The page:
30th October 2020

Victorian Volunteers part 3: 1884 – 1901

Mounted Corps

Confusingly, mounted corps have existed in many forms, including Yeomanry Corps, Cavalry, Mounted Rifles, Mounted Artillery, Mounted Infantry, Light Horse and Heavy Horse. At one extreme, the Cavalry fought off horse back, at the other, mounted infantry rode to battle then dismounted and fought like infantry, but there was overlap of the various troops and their fighting tactics.

After the disbanding of the Prince of Wales Volunteer Light Horse in late 1883, other troops took their place within a year.

Victorian Horse Artillery

See Cossum page 15 and 16.

According to the Australian War Memorial, in 1884 a Nordenfelt (Rupertswood) battery was raised at Sunbury. In 1889 it had a name change to the Victorian Horse Artillery and split into two parts, one at Werribee and the other at Rupertswood. The Werribee chapter folded in 1893, and Rupertswood in 1897.

The Australasian (Melbourne), 22nd July 1893 page 29. The Victorian Horse Artillery competing at the Royal Military Tournament in 1893 in Dublin.

Museums Victoria:  https://collections.museumsvictoria.com.au/items/383880
Full dress jacket showing the ball buttons with the Victorian Military Forces design.


From the back of the card: ‘This artillery originated from the old “Rupertswood Battery”. in 1889 it was converted and designated the Victorian Horse Artillery. The battery was wholly maintained by Mr. Chirnside and the Hon. Sir William Clarke. Uniforms were based on those of the Royl Horse Artillery.’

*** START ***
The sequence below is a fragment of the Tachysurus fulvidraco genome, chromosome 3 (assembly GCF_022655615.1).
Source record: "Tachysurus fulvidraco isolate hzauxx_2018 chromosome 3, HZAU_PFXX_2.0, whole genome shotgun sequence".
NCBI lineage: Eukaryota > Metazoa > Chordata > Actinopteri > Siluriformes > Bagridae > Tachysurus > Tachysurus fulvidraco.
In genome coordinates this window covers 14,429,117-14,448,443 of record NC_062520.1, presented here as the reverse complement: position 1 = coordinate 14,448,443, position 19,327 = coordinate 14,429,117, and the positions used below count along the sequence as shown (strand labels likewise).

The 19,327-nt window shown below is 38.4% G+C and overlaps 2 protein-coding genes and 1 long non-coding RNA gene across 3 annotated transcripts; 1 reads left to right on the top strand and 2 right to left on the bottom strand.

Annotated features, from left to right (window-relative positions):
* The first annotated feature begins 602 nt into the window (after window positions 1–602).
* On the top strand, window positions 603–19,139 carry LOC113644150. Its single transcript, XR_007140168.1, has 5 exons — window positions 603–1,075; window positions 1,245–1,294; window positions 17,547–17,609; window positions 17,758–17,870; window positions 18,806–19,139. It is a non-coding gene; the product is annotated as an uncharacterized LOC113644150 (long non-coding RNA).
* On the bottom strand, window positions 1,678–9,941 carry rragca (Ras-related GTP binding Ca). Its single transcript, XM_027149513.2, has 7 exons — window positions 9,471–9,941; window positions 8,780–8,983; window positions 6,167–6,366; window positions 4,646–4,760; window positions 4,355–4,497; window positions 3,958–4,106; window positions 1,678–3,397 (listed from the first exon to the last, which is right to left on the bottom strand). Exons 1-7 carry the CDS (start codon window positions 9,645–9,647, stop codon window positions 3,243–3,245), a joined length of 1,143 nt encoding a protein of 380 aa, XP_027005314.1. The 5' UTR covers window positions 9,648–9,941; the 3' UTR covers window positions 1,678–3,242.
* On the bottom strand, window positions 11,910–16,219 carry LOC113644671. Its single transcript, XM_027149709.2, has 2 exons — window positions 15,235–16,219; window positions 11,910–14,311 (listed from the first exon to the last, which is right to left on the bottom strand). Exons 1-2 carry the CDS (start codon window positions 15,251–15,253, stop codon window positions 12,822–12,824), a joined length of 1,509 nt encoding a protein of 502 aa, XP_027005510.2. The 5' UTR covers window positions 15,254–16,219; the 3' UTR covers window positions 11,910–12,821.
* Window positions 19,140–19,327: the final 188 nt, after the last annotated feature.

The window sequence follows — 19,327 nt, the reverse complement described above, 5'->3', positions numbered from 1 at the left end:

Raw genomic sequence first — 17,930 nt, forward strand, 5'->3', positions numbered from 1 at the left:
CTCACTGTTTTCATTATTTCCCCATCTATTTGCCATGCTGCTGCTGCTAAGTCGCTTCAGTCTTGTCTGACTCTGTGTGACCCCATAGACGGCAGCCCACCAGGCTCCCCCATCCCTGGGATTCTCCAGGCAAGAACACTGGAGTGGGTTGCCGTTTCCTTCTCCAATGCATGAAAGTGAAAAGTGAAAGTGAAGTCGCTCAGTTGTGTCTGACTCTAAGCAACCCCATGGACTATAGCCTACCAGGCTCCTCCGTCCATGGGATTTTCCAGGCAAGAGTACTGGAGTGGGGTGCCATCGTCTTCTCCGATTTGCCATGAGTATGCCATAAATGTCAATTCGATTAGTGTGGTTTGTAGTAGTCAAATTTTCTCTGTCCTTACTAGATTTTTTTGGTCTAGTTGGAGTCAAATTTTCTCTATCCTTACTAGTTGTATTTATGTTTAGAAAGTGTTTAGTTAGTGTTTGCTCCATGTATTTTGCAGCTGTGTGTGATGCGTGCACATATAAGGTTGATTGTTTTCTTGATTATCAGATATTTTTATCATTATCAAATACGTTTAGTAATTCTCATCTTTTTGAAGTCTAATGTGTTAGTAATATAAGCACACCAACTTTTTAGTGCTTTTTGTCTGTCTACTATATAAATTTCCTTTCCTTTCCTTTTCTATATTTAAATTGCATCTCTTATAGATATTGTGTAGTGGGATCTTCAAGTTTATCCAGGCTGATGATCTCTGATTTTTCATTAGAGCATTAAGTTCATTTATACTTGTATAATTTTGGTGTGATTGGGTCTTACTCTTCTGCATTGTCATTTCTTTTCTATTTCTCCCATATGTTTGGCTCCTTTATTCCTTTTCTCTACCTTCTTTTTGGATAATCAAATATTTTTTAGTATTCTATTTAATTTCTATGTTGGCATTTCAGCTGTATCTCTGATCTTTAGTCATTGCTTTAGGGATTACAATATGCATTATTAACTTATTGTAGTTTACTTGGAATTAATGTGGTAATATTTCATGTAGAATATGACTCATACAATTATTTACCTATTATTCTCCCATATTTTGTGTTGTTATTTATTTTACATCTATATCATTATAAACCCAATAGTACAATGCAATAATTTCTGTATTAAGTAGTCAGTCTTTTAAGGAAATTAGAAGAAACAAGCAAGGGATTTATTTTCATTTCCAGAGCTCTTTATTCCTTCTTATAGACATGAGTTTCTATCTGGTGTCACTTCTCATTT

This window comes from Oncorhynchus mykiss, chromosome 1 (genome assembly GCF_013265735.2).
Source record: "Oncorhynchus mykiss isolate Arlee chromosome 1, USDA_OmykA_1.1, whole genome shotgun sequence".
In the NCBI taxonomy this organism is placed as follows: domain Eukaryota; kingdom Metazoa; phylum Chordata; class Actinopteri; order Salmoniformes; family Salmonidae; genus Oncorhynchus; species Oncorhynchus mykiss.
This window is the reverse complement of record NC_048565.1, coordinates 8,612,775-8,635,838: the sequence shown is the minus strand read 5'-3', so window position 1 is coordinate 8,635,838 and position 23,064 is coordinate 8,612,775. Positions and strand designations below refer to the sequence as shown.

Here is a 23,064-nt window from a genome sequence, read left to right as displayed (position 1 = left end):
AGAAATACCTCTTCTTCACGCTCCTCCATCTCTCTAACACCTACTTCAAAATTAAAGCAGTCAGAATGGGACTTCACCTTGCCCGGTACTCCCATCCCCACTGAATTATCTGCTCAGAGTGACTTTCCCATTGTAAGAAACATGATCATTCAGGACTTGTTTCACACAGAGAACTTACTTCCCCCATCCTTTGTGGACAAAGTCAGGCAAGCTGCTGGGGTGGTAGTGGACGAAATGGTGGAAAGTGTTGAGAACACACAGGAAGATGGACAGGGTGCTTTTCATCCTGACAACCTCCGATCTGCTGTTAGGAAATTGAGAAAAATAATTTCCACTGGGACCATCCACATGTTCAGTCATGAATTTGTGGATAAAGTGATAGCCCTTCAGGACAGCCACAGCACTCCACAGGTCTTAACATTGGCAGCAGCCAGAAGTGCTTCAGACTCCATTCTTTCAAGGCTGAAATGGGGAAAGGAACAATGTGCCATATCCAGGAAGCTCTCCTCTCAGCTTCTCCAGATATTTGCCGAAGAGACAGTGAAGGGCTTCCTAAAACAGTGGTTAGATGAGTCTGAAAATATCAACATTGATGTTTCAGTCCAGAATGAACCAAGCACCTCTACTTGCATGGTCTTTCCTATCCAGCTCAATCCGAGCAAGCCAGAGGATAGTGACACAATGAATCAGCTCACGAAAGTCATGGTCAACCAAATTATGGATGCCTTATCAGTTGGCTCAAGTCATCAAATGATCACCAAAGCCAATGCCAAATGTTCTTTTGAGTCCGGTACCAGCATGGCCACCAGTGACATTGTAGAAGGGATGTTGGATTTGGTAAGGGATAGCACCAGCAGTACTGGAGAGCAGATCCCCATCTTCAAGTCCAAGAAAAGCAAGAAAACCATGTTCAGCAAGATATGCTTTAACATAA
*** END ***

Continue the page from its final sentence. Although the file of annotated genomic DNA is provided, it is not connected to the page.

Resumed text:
Victorian Cavalry Regiment

See Cossum page 16.

This regiment  existed from 1885-92. The “A” troop was from Sandhurst (Bendigo), but there were also a Dingee and a Heathcote Troop. They were disbanded on 27th June 1892 due to falling numbers and disinterest.

The Bendigo Independent, 16th January 1891 page 4.

 

Victorian Mounted Rifles

See also http://www.austbuttonhistory.com/uncategorized/13th-august-2020/

 

The Victorian Mounted Rifles was raised from members of rifle clubs throughout country Victoria in 1885. Members had to supply their own horse and saddle, but the government proved rifles, accoutrements and gear. Part of their uniform was the (now) famous slouch hat. They were poorly paid. The buttons were the universal pattern Victorian Military Forces type. The 2nd and the 5th Victorian Mounted Rifle contingents served in the 2nd Boer War.

Victorian Military Forces 1879-1892. Similar to the universal NSW pattern, but with a star instead of a lion in the centre. The motto was adopted in 1875  ‘Aut Pace Aut Bello’ (In Peace and In War). This changed in 1891 to ‘Pro Deo Et Patria’ (For God and Fatherland).

By 1903 the VMR and various other groups became the Australian Light Horse in Victoria. Memory of this regiment was preserved within an armoured regiment, the 8th/13th, that has since been merged into the 4th/19th Light Horse. See http://www.austbuttonhistory.com/uncategorized/13th-august-2020/

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